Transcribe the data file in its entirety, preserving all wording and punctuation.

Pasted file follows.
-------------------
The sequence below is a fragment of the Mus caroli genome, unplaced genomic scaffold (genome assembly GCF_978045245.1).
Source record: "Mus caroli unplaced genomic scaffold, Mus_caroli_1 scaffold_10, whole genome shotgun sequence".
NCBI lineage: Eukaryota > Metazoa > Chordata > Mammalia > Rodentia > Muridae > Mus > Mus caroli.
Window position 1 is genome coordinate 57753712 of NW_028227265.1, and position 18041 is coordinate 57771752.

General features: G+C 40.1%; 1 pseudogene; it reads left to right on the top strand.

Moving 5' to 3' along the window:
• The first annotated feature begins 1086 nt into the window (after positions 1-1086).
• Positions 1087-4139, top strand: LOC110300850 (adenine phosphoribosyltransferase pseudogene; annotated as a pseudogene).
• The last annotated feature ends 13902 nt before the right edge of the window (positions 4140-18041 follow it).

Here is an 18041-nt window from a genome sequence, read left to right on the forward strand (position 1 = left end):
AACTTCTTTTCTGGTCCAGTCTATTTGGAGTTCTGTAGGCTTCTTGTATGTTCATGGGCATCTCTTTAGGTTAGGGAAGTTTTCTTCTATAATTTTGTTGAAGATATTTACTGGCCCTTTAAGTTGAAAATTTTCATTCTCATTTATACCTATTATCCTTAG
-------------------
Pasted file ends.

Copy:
The sequence below is a fragment of the Mus caroli genome, unplaced genomic scaffold (genome assembly GCF_978045245.1).
Source record: "Mus caroli unplaced genomic scaffold, Mus_caroli_1 scaffold_10, whole genome shotgun sequence".
NCBI lineage: Eukaryota > Metazoa > Chordata > Mammalia > Rodentia > Muridae > Mus > Mus caroli.
Window position 1 is genome coordinate 57753712 of NW_028227265.1, and position 18041 is coordinate 57771752.

General features: G+C 40.1%; 1 pseudogene; it reads left to right on the top strand.

Moving 5' to 3' along the window:
• The first annotated feature begins 1086 nt into the window (after positions 1-1086).
• Positions 1087-4139, top strand: LOC110300850 (adenine phosphoribosyltransferase pseudogene; annotated as a pseudogene).
• The last annotated feature ends 13902 nt before the right edge of the window (positions 4140-18041 follow it).

Here is an 18041-nt window from a genome sequence, read left to right on the forward strand (position 1 = left end):
AACTTCTTTTCTGGTCCAGTCTATTTGGAGTTCTGTAGGCTTCTTGTATGTTCATGGGCATCTCTTTAGGTTAGGGAAGTTTTCTTCTATAATTTTGTTGAAGATATTTACTGGCCCTTTAAGTTGAAAATTTTCATTCTCATTTATACCTATTATCCTTAG